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Biodiversity in Fluctuating Dry-Land Environments: Basic and Applied Aspects

  • F. M. Jaksic
  • P. Feinsinger
Part of the Ecological Studies book series (ECOLSTUD, volume 136)

Abstract

Biodiversity, the current buzzword mouthed by everyone from vendors of “rainforest” candies to right-wing politicians or propagandists for petroleum corporations, is difficult to define and even more difficult to link to causal mechanisms (Walker 1992). “Preserving biodiversity” means different things to conservation biologists working at different levels of organization, from gene pools or species to landscapes or ecosystems (Soulé 1991; Franklin 1993; Wilcove 1993; Tracy et al. 1994). To scientists working at the level of species assemblages (i.e., community ecologists), preserving biodiversity means trying to maintain the greatest possible proportion of the native species of interest in a given zone, usually within certain taxonomic boundaries with which the scientists feel comfortable.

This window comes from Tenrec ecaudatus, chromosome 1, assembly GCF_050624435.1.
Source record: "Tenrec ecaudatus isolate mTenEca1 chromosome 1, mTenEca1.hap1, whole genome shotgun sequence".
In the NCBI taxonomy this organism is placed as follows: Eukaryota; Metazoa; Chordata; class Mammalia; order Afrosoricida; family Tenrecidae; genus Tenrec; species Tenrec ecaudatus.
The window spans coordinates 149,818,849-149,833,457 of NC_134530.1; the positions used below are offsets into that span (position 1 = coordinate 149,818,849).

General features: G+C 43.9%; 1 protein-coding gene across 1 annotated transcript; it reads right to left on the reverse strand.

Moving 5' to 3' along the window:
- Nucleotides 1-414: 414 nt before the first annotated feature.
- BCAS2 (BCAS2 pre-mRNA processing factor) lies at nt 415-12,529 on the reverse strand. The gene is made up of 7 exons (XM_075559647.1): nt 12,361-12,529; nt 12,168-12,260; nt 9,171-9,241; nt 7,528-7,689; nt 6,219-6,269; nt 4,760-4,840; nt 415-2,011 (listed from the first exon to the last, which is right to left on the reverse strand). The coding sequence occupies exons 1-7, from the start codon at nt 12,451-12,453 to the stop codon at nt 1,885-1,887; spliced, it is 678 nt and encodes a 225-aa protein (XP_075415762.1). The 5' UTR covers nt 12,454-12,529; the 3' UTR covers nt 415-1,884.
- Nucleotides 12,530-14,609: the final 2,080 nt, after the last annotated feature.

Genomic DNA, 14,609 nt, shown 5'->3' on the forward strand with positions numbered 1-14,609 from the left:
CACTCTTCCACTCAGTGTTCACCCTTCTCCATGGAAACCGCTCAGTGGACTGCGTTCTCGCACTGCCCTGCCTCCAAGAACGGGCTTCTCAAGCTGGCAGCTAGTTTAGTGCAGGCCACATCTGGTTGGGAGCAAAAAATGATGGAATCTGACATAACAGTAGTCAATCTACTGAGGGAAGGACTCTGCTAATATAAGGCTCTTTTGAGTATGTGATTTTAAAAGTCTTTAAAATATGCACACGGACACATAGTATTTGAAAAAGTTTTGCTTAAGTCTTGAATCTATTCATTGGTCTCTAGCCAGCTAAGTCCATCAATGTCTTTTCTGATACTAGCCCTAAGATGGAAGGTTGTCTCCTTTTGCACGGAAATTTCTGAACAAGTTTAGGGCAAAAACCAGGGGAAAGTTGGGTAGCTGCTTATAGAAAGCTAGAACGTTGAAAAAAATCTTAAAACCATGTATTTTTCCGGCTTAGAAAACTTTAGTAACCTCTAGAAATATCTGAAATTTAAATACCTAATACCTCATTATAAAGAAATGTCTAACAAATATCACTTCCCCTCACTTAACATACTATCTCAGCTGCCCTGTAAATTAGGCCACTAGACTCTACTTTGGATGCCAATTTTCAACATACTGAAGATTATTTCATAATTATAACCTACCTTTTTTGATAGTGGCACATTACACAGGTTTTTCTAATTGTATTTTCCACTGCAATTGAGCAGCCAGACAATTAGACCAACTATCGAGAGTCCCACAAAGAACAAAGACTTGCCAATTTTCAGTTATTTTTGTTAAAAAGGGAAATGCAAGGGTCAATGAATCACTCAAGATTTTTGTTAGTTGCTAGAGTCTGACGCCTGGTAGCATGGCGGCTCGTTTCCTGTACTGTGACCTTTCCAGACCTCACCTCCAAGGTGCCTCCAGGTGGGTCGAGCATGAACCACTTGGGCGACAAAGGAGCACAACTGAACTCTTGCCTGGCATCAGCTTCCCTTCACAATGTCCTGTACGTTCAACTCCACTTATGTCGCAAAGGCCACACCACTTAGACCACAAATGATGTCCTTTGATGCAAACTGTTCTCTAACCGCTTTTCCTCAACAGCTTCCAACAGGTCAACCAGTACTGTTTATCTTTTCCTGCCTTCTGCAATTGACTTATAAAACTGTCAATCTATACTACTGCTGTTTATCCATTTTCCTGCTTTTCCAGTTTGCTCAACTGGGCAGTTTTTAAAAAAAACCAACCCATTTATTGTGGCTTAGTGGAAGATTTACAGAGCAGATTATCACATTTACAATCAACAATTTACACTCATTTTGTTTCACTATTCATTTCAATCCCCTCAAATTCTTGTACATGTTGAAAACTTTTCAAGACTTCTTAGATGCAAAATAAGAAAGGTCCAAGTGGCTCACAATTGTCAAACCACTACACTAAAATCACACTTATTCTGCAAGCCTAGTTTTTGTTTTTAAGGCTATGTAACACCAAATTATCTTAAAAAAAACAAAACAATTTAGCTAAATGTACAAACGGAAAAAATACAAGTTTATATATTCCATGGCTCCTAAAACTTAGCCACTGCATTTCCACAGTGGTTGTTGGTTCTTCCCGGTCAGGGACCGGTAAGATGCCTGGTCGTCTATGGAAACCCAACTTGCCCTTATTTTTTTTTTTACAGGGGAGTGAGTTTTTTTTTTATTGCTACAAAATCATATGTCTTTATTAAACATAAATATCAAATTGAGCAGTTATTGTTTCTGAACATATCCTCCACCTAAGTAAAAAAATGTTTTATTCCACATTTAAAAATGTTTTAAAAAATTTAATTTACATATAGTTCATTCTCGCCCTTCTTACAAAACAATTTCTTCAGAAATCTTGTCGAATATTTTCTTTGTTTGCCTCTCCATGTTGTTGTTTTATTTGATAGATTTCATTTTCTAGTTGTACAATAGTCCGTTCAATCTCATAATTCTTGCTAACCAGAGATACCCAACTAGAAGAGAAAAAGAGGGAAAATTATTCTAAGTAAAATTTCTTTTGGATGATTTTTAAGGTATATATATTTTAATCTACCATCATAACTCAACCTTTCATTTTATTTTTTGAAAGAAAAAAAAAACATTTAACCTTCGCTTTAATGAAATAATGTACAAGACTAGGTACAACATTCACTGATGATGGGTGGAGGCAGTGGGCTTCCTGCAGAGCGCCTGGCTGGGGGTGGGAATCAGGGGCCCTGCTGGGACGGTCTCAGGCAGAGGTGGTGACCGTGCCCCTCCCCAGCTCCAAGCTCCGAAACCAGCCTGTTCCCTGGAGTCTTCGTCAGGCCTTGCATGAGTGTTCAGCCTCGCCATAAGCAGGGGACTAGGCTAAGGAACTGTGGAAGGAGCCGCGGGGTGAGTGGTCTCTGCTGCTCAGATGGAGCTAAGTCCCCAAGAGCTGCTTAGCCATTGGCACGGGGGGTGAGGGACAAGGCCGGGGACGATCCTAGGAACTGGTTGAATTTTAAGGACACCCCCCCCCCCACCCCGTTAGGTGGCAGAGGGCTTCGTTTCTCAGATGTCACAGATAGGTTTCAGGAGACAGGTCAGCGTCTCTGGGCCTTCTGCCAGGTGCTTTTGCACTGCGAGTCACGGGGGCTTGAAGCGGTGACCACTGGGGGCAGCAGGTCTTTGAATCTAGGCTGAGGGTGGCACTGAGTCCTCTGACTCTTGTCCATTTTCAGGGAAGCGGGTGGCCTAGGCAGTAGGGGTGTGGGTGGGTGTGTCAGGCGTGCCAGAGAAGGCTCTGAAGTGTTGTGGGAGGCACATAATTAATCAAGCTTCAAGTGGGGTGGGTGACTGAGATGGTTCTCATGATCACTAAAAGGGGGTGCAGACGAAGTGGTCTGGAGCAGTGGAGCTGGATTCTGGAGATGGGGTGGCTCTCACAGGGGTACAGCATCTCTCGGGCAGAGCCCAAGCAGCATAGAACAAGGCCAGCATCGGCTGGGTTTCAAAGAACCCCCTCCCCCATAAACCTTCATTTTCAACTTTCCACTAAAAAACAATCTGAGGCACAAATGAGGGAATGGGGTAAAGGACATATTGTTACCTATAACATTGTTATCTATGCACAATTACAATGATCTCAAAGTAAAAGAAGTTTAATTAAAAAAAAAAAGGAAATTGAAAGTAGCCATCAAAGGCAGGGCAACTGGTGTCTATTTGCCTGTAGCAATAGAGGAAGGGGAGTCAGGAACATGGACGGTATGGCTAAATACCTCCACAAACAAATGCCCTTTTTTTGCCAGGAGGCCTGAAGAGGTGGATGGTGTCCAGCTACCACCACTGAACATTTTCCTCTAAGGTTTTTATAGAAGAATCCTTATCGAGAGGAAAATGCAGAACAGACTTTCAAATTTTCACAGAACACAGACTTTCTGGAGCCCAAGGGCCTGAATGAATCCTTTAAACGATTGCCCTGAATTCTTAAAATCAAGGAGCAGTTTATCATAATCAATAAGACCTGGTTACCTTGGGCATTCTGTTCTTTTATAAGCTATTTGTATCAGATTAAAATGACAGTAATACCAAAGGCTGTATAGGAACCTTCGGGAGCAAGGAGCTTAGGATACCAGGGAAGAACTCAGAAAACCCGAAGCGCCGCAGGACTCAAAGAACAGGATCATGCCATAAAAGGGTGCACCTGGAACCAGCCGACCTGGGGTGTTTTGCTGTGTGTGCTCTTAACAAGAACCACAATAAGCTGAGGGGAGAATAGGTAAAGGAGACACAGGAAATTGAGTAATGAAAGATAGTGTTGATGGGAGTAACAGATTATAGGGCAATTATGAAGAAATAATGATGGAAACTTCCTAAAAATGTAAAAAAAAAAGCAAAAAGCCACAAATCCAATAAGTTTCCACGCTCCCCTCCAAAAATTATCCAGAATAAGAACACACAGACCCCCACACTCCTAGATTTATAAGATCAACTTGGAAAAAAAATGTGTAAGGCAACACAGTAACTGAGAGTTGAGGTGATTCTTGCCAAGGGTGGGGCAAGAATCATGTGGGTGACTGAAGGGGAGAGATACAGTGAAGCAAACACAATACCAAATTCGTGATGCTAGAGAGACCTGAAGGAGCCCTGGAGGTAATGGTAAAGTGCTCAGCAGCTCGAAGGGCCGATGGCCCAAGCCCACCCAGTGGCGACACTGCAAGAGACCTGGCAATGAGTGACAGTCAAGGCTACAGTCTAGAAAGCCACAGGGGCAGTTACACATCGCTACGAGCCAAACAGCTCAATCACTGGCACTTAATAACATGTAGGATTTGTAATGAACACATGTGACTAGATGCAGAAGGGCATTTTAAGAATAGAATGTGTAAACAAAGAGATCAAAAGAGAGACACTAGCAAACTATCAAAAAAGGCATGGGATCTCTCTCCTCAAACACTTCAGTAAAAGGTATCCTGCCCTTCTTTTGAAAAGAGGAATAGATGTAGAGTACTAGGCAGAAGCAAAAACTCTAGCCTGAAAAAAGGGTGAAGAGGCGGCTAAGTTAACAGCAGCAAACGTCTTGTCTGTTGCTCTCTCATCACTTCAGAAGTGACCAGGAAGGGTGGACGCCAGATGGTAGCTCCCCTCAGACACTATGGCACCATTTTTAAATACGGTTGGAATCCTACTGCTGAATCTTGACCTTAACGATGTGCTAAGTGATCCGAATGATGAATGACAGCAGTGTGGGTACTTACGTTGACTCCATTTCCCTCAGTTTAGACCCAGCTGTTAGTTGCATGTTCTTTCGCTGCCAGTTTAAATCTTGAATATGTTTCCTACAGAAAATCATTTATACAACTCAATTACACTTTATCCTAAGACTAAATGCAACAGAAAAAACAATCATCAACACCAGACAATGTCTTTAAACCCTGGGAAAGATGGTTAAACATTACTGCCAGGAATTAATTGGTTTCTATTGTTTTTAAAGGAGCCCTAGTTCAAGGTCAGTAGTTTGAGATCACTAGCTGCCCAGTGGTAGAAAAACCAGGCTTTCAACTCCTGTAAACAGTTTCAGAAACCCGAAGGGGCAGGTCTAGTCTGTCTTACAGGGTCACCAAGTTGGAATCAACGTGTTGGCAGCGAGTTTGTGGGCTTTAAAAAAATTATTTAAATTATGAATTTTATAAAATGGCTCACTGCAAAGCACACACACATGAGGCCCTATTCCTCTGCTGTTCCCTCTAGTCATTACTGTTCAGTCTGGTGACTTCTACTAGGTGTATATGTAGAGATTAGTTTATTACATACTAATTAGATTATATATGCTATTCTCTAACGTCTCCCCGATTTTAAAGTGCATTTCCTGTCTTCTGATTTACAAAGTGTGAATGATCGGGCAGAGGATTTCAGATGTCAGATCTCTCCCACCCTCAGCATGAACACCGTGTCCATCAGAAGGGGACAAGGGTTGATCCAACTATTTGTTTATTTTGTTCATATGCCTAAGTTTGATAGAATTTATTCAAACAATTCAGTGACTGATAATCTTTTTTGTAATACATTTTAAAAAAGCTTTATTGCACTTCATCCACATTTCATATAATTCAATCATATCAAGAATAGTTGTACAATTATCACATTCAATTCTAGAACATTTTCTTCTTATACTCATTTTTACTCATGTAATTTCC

Keywords

Home Range Small Mammal Predator Species Apply Aspect Flagship Species 
These keywords were added by machine and not by the authors. This process is experimental and the keywords may be updated as the learning algorithm improves.

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Copyright information

© Springer-Verlag Berlin Heidelberg 1998

Authors and Affiliations

  • F. M. Jaksic
  • P. Feinsinger

There are no affiliations available

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